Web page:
Adelaide casino operator SkyCity Entertainment Group has increased the amount of cash it is reserving to pay a likely penalty for breaches of anti-money laundering (AML) legislation from A$45m to A$73m (US$48m), following a general agreement with the federal regulator before Federal Court.
New Zealand-based, Australia-listed SkyCity and money laundering watchdog AUSTRAC have all but agreed on a financial penalty and the details of “serious breaches”, which the court will need to approve, according to a bourse filing on Thursday (February 1).
“SkyCity Adelaide and AUSTRAC have jointly informed the Court that the parties have come to an agreement in relation to the contraventions [of the Australian Anti-Money Laundering and Counter-Terrorism Financing Act 2006] that SkyCity Adelaide will admit [to] in the proceedings and the amount of a civil penalty they will jointly propose,” the filing said.
A final “statement of agreed facts and admissions” will be submitted to the court prior to a June 7 hearing, it said. The case is expected to be closed before the end of June.
SkyCity and AUSTRAC declined to disclose the proposed fine, but the revised A$73m provision points to a substantial increase, plus legal fees. The provision apparently assumes the court will not impose a further material increase to the penalty.
AUSTRAC confirmed to Vixio GamblingCompliance on Friday that the parties have reached an “in principle agreement on an appropriate penalty and some key admissions”.
“The Court has set down a timetable to allow the parties to seek to finalise an agreement,” it said.
“If an agreement is finalised, it is a matter for the Federal Court to determine the appropriate penalty in the proceedings.”
AUSTRAC launched civil proceedings against SkyCity in December 2022 amid a wider, severe crackdown on land-based casino operators.
The regulator accused SkyCity of not taking AML risk seriously, alleging a failure to assess risks and their impacts, omitting risk-based systems and controls, ignoring the need for board and management oversight, displaying a lack of transaction monitoring and spurning customer due diligence in proportion to risk level.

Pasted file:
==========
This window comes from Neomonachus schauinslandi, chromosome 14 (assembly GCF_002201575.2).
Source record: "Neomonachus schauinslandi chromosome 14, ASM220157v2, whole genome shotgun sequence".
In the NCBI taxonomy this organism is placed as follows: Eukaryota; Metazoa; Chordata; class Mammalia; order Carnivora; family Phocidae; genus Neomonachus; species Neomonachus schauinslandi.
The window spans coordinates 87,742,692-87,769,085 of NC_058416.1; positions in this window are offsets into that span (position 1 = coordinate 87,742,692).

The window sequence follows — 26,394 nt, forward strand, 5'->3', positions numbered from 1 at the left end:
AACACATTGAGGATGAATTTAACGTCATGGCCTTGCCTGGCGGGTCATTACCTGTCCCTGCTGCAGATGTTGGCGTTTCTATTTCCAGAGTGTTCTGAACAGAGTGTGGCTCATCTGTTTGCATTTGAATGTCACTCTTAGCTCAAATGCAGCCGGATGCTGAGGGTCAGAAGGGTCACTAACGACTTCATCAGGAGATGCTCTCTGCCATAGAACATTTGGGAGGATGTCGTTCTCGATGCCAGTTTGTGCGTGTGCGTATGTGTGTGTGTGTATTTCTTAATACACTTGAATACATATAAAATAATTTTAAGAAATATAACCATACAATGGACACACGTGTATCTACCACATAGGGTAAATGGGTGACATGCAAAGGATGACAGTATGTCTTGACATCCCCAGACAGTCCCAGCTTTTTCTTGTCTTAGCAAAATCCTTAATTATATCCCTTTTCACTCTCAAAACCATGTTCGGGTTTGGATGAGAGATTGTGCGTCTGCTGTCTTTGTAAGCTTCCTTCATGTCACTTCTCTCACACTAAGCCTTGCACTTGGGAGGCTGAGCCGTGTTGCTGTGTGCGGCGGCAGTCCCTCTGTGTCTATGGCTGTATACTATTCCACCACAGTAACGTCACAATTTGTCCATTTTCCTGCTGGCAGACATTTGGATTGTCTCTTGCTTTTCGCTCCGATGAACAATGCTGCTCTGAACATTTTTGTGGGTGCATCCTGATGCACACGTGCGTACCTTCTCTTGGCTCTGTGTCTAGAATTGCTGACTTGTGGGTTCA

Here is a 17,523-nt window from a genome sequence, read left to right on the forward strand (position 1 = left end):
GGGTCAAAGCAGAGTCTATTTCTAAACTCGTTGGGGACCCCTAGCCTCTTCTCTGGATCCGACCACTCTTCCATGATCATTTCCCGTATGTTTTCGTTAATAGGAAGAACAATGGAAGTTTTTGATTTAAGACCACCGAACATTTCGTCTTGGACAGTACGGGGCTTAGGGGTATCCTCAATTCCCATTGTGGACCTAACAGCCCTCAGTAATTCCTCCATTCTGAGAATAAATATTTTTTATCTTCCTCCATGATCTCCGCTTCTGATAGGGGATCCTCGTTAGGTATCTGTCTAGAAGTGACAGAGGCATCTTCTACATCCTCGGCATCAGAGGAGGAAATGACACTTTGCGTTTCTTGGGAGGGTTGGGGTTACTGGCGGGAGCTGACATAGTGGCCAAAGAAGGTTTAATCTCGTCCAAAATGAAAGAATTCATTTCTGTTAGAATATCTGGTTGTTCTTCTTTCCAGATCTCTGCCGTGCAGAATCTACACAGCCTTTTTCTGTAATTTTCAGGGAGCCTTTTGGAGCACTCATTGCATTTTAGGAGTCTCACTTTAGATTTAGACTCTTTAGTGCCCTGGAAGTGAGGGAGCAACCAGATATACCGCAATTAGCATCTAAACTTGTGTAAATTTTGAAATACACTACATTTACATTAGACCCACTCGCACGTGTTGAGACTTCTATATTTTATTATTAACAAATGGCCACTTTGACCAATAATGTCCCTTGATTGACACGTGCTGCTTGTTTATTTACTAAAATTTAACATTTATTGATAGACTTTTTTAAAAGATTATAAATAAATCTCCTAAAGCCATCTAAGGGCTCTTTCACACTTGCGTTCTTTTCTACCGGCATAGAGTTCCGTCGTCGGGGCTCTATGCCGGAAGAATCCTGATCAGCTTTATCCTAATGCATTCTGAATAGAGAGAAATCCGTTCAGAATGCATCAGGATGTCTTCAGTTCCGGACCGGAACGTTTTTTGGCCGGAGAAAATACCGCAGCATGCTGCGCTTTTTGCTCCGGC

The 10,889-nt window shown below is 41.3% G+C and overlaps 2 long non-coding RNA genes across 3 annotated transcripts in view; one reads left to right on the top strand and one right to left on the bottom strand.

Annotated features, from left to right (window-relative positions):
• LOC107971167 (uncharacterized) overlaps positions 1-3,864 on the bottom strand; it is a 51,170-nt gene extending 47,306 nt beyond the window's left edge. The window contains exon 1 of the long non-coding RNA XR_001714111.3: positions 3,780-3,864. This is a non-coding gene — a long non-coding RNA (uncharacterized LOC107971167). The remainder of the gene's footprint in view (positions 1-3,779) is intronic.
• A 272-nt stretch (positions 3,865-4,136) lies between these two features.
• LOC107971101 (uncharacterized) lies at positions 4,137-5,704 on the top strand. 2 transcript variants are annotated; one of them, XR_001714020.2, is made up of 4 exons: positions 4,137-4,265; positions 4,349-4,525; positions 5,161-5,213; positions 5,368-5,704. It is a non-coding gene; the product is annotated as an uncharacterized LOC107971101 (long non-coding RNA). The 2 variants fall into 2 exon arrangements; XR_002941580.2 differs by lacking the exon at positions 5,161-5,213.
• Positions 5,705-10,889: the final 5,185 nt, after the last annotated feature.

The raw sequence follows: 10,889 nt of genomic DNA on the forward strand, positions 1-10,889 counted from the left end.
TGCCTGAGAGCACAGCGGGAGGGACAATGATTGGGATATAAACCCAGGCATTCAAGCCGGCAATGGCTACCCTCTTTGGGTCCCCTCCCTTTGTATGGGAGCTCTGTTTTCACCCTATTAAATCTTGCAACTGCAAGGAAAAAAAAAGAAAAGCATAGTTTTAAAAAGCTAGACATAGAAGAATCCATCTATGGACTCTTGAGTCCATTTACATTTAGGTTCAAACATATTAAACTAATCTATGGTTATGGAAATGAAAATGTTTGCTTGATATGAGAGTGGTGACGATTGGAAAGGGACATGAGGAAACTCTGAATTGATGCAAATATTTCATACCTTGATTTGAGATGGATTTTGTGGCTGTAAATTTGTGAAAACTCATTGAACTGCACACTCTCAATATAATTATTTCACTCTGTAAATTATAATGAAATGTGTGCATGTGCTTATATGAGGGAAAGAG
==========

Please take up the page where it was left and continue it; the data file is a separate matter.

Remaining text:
The number of SkyCity’s alleged breaches and maximum penalty per breach pointed to a potential billion-dollar fine, although the final penalty will fall well short.
A South Australia state government review into SkyCity’s casino licence, mirroring reviews of Crown and Star by other state governments, is on hold until the AUSTRAC case is resolved.
“Allegations raised in the AUSTRAC proceedings, as well as preliminary matters raised by [review head Brian Martin] have been put to SkyCity while the Liquor and Gambling Commissioner [Dini Soulio] considers his options regarding potential action,” the state attorney general’s department says on its website.
Last August, Soulio appointed the Kroll Australia consultancy as independent monitor of SkyCity Adelaide’s compliance practices and other initiatives to meet AML and counter-terrorism financing obligations.
Two months later, SkyCity group CEO Michael Ahearne announced his resignation after three years in the post, effective at the end of March 2024. A replacement has yet to be named.